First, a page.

Anglo-American Naval Relations, 1917-1919

Vol 130 (1991), M. Simpson

The working relationship between the Royal Navy and the US Navy began in a tentative and stuttering fashion in the dark days of 1917 and prior to the American entry into World War One they were largely unacquainted. Relations between the individual members of the two services in distant waters appear to have been cordial but at the highest level there was no real contact, since Britain’s main concern was with the more menacing Imperial German Navy. It was the German announcement of unrestricted submarine warfare from February 1917 which ensured the two would work together, but America’s involvement was gradual and uncertain until late March, and hostilities were finally declared on April 6.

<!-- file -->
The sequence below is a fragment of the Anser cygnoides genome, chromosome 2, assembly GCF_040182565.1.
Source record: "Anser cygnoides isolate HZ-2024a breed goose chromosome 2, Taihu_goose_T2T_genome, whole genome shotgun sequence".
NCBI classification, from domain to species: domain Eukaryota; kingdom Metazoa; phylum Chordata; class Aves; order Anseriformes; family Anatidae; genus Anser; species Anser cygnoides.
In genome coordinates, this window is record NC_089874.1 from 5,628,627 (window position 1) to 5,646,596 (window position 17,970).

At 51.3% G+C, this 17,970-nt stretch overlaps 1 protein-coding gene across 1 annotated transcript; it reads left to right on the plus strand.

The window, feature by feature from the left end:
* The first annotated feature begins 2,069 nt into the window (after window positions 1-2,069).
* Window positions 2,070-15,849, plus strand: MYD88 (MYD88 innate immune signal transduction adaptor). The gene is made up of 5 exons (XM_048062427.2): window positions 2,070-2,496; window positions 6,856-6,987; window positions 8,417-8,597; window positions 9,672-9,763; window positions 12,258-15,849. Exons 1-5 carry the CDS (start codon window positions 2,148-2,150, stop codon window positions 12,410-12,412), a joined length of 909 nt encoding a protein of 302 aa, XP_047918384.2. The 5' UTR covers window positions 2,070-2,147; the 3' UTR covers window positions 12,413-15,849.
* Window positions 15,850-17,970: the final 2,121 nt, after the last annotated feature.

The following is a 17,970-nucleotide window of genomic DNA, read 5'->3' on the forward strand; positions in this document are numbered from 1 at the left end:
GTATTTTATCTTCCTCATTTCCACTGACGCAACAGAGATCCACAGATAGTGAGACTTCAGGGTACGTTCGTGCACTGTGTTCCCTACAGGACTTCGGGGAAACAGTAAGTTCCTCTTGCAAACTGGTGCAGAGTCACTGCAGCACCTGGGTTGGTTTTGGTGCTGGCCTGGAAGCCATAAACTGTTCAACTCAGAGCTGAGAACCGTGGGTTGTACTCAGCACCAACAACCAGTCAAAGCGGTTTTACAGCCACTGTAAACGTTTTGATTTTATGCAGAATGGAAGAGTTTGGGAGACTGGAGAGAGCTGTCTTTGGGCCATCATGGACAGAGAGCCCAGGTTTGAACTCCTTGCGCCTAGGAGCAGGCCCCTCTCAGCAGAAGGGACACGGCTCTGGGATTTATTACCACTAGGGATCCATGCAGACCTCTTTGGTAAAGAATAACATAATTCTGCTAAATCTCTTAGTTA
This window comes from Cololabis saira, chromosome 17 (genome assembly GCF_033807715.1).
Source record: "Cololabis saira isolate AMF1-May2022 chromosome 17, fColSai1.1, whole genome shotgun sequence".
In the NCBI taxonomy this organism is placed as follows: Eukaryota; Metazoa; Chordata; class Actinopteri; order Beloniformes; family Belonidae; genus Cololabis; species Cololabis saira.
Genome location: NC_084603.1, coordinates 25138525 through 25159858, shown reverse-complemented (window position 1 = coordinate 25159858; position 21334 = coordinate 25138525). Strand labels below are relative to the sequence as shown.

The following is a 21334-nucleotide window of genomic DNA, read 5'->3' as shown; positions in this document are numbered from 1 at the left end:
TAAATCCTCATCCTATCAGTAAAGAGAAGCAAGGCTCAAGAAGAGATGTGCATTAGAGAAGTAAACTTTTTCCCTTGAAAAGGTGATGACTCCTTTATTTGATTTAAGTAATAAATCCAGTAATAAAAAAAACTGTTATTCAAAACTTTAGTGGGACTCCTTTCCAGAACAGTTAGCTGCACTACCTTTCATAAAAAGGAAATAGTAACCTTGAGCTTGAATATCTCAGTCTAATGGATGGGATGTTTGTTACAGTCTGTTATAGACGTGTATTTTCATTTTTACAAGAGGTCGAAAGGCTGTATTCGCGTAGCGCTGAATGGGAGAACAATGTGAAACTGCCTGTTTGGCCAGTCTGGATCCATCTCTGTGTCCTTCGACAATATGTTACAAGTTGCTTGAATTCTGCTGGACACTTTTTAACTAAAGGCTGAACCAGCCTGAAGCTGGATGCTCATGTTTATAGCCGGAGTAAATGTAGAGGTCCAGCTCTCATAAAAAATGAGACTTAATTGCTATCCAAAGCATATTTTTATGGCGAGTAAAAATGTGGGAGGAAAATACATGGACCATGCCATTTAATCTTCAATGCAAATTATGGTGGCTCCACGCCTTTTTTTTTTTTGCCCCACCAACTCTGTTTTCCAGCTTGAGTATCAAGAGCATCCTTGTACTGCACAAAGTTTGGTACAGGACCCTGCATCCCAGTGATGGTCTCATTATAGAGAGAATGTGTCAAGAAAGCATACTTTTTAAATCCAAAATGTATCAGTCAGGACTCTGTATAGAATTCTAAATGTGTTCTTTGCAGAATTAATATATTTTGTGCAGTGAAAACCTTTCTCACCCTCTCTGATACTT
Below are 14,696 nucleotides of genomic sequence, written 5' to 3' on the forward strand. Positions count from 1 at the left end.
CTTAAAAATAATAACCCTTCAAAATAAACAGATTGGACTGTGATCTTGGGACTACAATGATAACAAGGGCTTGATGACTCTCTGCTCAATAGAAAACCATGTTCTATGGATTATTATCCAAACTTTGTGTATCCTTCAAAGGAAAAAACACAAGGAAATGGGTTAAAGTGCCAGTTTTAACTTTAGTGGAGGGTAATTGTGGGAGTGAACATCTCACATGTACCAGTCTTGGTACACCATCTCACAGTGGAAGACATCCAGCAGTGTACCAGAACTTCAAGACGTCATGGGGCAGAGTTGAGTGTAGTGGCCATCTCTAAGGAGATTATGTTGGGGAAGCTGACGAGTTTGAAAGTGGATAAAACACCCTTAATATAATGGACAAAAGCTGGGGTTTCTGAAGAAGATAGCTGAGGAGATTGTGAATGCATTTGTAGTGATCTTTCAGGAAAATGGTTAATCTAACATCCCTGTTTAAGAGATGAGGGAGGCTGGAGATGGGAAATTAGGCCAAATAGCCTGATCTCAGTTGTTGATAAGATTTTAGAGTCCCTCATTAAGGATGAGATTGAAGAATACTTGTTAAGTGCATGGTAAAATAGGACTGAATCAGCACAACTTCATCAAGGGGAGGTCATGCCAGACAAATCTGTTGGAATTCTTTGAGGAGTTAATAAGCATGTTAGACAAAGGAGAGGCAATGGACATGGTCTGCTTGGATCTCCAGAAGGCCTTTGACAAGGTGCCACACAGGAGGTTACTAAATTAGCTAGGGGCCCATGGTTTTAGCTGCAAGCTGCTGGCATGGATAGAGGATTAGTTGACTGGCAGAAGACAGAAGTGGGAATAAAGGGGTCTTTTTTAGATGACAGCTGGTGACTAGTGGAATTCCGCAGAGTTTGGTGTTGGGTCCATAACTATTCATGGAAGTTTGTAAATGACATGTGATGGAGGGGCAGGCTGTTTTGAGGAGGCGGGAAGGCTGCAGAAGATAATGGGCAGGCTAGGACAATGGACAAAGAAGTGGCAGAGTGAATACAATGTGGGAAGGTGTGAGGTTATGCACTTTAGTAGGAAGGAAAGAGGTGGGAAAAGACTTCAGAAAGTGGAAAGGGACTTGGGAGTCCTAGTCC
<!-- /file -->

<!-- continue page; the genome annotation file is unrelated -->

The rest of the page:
Extensive use has been made of American sources, including the Navy Department records at the National Archives, and the papers of the secretary of the Navy Josephus Daniels, Admirals W S Benson and W S Simms (Library of Congress), W V Pratt (Naval Historical Centre), together with material from all the papers of President F D Roosevelt and various British publications.

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About Michael Simpson

Michael Simpson was educated at Cambridge, Ohio State and Glasgow Universities and was lecturer
in History and American Studies at Swansea University since 1966. He was General Editor for the
Navy Records Society between 1994 and 2000.
His publications include

People and Planning: A History of the Ohio Planning Conference, 1919-1969 (1969)

Anglo-American Naval Relations 1917-1919 (Navy Records Society, 1991).

The Somerville Papers (Navy Records Society, 1995).

The Cunningham Papers 2 volumes (Navy Records Society, 1999 and 2006).

Cunningham: A Life of Admiral of the Fleet Sir Andrew Cunningham (Ashgate, 2004).

Anglo-American Naval Relations 1919-1939 (Navy Records Society, 2010).

Anglo-American-Canadian Naval Relations, 1943-1945 (Navy Records Society, 2021)